What We Mean By “Texas Tough”

Dear Supporters,

Let me tell you what we mean by “Texas Tough.” In Texas, it is legal for a jury to sentence a person to death even if he or she did not kill anyone. This is what we call the Law of Parties.

Last month, we shared the story of Michael Highfill, who is serving a life sentence for a murder committed by his friend. Now we want to share the story of another person sentenced under Texas’s Law of Parties: our client Jeff Wood.

In 1996, our client Jeff Wood agreed to drive his friend to a convenience store so his friend could rob it. Jeff told his friend not to bring a gun, and Jeff did not have a gun with him. While Jeff sat in the truck, his friend robbed the store and fired his gun. The clerk died. Jeff was sentenced to death as an accomplice under Texas’s Law of Parties. 

Jeff has had a nonviolent history inside and outside of prison. He also has a low IQ.  At his trial, a highly criticized psychiatrist known as “Dr. Death” and “the Hanging Shrink” testified that Jeff would be a future danger to society and so should be given the death penalty. (Vanity Fair hascalled Dr. Death “a traveling salesman for the Texas death penalty.”) At the time of Jeff’s trial, Dr. Death had already been expelled from the American Psychiatric Association and the Texas Society of Psychiatric Physicians. 

Since then, three of the jurors from Jeff’s 1998 trial have signed affidavits stating that they would have given Jeff a life sentence if they had known about the truth about Dr. Death.

Justice should mean that people are held responsible for their own actions. But justice is not what “Texas Tough” delivers.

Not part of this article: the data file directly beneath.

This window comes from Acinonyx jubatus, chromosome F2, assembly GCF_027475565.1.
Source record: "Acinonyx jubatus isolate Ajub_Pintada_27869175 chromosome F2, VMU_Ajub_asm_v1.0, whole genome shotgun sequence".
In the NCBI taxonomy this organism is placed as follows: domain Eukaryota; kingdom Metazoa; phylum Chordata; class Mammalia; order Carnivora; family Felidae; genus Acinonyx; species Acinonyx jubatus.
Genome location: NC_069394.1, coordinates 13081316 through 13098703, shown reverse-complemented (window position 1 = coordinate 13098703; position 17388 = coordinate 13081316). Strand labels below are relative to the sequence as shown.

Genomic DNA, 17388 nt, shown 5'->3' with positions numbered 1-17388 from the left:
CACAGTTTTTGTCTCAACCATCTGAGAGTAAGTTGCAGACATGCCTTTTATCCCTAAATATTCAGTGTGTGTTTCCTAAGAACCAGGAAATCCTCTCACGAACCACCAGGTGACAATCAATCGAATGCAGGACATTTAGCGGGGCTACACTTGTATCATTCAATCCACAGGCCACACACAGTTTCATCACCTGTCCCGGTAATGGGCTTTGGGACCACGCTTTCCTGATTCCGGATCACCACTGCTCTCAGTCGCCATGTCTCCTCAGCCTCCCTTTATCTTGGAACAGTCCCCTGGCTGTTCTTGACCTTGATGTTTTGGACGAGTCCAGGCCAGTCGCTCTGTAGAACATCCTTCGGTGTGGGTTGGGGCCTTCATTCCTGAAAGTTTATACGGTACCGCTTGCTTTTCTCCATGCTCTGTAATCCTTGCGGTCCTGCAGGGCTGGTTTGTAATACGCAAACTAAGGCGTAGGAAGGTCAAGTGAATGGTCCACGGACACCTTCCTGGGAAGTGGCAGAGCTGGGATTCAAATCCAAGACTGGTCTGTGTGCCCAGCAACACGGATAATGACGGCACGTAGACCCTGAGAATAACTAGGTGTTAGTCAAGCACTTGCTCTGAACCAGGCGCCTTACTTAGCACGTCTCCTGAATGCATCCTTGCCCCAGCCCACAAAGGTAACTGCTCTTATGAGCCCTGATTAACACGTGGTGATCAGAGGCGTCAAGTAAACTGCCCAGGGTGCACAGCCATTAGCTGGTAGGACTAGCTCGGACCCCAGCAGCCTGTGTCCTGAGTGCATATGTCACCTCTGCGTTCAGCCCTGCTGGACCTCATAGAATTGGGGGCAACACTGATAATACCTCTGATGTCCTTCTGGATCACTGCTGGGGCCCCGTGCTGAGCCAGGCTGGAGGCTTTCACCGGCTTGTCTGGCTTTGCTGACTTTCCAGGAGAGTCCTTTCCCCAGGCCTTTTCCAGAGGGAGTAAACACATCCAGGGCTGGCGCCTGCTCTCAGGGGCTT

“Texas Tough” means that people are serving decades in prison—or, in some cases, have been sentenced to death—for crimes they had little or no involvement in. “Texas Tough” means that in Texas, it is legal to sentence people to death who, like Jeff, never killed anyone.

Read below for the second part of TDS Staff Attorney Kevin Trahan’s three-part Explainer on Texas’s Law of Parties. (If you missed it, you can check out part one on our website.)

With gratitude,

Burke Butler
Executive Director
Texas Defender Service

Texas’s Law of Parties, Explained

This is part two of a three-part explainer on the problems with Texas’s Law of Parties—and what can be done about it.

By Kevin Trahan, TDS Staff Attorney

Using the Law of Parties to Execute Those Who Have Never Killed

Since 2008, the Supreme Court has limited the use of the death penalty in the United States to “crimes that take the life of the victim.”[1] But there is a loophole: a person who has never killed anyone can be sentenced to death even if they never intended for a life to be taken, as long as they were a “major participa[nt]” in a murder and acted “with reckless indifference to human life.”[2] This is known as the Enmund/Tison rule, after the two cases from which it was developed.[3]

While Texas is required to follow the Enmund/Tison rule, Texas juries that have convicted a “non-triggerman” of capital murder under the law of parties are instead asked the following at sentencing when the prosecution seeks the death penalty: whether the defendant intended to kill the deceased or another, or anticipated that a human life would be taken.[4] This is known as the “anti-parties” instruction. The Texas Court of Criminal Appeals (“CCA”)—the highest appellate court in Texas for criminal cases—has held that this instruction comports with the Enmund/Tison rule, despite containing none of the language in that rule.[5]

Despite the CCA’s holding that the Texas sentencing procedure is consistent with Enmund/Tison, Texas juries are sentencing people to death—and courts are upholding those sentences—when no reasonable person could argue that the defendant was a major participant in the murder or that they acted with reckless indifference to human life.